Everyone is talking about deconstruction. Conservative Christians are talking about it. Progressive Christians are talking about it. Hell, even agnostics and atheists are talking about it. But what is it, exactly? And why are so many groups coming at it from such different angles?
What is Deconstruction?
The term “deconstruction” is nothing new, though the modern, colloquial meaning of the word may be. Although it was around before French philosopher Jacques Derrida, he is basically considered the “founder of deconstruction.” For him, however, it didn’t mean what we mean when we use the word (indeed, even the term itself has been deconstructed). Instead of it being a word that basically describes a rethinking of one’s faith, it was about our use of language and the meaning of terms. Put most simply, deconstruction for Derrida was about semiotics (the study of sign processes [semiosis], which are any activity, conduct, or process that involves signs, where a sign is defined as anything that communicates a meaning that is not the sign itself to the sign’s interpreter). That is to say, what do we mean when we use certain words in certain situations?
Today, however, the term and its usage has come to mean something a bit different. For many, it is a process that involves a rigorous questioning of one’s faith-based presuppositions. It involves a careful critique of one’s handed-down worldview. It is often painful for it is a process that leads to an epistemological reevaluation (how do we know what we know?) and then from there, some pretty heavy-handed existential crises. Deconstruction is nothing to take lightly, nor is it something that should be explained away. Further, it is not a process with a linear timeline where a person of faith goes from point A to point Z. Deconstruction can be messy. It can be confusing. And often, it leaves you with more questions than answers.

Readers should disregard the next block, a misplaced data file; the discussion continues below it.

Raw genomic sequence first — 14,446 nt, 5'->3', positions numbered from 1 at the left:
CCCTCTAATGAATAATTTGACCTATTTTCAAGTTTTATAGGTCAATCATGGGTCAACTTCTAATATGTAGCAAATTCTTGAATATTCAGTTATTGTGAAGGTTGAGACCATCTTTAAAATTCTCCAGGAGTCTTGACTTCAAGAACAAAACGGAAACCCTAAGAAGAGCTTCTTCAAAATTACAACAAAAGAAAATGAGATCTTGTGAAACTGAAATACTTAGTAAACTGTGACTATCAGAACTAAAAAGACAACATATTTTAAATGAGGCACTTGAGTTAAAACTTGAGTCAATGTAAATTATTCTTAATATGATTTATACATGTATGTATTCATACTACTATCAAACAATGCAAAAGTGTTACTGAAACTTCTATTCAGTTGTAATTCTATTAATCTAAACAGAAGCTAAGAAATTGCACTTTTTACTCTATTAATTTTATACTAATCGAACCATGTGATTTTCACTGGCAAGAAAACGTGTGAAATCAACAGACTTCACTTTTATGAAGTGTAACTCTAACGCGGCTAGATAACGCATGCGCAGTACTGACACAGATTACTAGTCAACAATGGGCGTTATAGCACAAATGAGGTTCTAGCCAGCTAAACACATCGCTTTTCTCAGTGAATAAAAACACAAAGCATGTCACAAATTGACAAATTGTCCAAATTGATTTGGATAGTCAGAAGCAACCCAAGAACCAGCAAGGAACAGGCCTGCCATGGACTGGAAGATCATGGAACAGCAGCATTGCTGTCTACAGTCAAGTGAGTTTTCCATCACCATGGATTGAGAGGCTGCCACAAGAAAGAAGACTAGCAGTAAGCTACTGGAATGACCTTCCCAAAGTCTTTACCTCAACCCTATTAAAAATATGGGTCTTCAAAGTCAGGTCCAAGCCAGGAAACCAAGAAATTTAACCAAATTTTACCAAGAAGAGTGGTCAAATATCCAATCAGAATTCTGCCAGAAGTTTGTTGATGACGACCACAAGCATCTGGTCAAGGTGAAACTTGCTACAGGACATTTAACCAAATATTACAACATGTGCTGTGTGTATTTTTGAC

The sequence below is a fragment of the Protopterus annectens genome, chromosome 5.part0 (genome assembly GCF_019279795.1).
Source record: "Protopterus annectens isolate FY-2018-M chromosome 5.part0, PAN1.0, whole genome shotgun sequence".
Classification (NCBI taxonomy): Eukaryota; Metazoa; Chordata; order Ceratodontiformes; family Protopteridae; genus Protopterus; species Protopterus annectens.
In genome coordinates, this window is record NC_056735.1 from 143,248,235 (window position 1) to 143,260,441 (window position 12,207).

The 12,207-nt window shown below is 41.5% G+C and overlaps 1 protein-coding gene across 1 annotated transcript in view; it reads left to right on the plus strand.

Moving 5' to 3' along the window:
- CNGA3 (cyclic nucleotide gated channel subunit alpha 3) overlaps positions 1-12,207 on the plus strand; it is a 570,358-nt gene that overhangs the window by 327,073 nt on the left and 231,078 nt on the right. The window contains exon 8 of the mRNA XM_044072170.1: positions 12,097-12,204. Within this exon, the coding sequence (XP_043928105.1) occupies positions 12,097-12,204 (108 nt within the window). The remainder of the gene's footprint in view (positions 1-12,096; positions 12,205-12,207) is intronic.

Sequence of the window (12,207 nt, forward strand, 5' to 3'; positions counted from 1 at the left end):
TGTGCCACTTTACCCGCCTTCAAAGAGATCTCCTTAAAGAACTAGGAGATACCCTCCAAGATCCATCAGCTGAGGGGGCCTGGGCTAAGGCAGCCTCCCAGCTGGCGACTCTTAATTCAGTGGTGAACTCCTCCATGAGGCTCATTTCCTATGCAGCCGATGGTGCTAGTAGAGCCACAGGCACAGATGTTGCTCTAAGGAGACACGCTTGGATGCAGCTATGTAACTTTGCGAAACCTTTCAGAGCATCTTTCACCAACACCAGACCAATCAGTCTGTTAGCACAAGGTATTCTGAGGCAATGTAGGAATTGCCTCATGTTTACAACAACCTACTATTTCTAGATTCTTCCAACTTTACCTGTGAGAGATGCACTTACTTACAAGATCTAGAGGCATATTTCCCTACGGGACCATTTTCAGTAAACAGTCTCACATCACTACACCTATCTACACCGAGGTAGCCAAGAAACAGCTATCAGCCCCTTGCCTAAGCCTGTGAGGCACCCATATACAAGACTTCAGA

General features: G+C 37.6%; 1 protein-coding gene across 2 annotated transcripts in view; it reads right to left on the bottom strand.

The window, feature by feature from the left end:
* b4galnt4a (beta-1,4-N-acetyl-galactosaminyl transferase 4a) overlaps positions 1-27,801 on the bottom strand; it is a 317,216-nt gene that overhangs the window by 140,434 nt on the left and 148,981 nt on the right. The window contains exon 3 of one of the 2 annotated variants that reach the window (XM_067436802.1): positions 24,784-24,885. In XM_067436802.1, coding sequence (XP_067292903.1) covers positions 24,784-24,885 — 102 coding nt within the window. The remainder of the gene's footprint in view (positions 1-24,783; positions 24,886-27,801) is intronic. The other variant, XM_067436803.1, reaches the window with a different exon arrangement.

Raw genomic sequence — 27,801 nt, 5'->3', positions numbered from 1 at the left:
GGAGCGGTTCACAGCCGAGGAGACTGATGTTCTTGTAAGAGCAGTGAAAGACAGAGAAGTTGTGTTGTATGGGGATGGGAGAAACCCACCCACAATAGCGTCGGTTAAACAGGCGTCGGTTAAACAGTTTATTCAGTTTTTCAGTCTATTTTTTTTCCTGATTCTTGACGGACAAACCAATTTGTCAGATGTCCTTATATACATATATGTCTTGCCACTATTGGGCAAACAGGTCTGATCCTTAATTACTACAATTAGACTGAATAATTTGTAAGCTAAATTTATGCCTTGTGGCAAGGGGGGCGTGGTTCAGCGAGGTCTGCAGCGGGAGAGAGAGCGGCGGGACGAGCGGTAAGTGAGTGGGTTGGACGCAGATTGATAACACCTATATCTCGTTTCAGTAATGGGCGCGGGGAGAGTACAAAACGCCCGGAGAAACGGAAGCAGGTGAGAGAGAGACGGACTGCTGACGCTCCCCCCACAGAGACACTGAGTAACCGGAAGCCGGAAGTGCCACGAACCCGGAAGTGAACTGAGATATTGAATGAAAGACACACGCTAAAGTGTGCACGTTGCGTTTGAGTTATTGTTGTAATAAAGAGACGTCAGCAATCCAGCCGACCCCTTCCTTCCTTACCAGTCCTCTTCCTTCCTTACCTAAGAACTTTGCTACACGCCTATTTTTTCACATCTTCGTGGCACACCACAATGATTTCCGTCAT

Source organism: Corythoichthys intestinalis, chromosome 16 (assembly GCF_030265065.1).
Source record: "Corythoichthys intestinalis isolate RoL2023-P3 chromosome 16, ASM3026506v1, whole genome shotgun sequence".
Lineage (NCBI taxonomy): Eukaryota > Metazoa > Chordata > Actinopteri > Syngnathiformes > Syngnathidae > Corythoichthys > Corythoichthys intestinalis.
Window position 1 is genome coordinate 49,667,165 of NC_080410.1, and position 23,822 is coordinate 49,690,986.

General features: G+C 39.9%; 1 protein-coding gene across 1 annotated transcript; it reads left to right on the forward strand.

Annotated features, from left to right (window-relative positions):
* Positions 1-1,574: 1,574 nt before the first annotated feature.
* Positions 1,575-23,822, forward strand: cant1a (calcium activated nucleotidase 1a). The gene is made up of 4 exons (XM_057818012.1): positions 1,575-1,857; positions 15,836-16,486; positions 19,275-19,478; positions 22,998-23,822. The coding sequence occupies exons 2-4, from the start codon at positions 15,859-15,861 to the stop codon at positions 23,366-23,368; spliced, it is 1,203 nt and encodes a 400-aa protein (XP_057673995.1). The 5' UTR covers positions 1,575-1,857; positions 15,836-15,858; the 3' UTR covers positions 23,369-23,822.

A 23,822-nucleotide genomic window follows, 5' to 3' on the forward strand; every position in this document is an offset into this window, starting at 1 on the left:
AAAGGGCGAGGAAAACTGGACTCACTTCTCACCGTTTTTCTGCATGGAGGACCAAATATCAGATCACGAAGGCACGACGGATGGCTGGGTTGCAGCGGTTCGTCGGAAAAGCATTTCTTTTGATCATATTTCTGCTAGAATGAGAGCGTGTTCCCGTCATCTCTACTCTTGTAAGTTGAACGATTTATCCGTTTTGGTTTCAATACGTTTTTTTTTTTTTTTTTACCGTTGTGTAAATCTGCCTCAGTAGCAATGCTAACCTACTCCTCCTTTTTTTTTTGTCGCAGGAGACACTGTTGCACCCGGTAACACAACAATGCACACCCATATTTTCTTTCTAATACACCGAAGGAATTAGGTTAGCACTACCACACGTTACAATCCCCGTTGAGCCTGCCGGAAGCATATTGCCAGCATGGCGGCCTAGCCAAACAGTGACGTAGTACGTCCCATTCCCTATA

At first, this is not an easy pill to swallow. When you initially question a doctrinal staple like eternal conscious torment, or your inerrant Bible, or your Calvinistic atonement theory, you may think that you’ll easily replace it with something more palatable, something that makes more sense to your curious mind. And perhaps you do. I did, and I’m really quite happy about that. However, as is the nature of deconstruction, even the doctrines you’ve replaced other doctrines with need deconstructing.
What I mean by this is that life and life’s experiences are such that you are always reevaluating what you think you know. For example, you may think that since you’ve replaced Calvin’s penal substitutionary atonement theory with something “better” like Christus Victor that you’ve completed your “deconstruction.” You may think you’ve “reconstructed” something and now you are good to go. But that’s not how this works. Often, you’ll have more life experiences that lead you to a perpetual deconstruction and reconstruction approach. You’ll run into Buddhists, for instance, who have as much to teach you about the cosmos as Christians do. Or, you’ll evaluate Christus Victor and decide you don’t believe in an ontological devil and then have to deconstruct what you mean by that particular atonement theory. And so on and so forth.
Learning To Float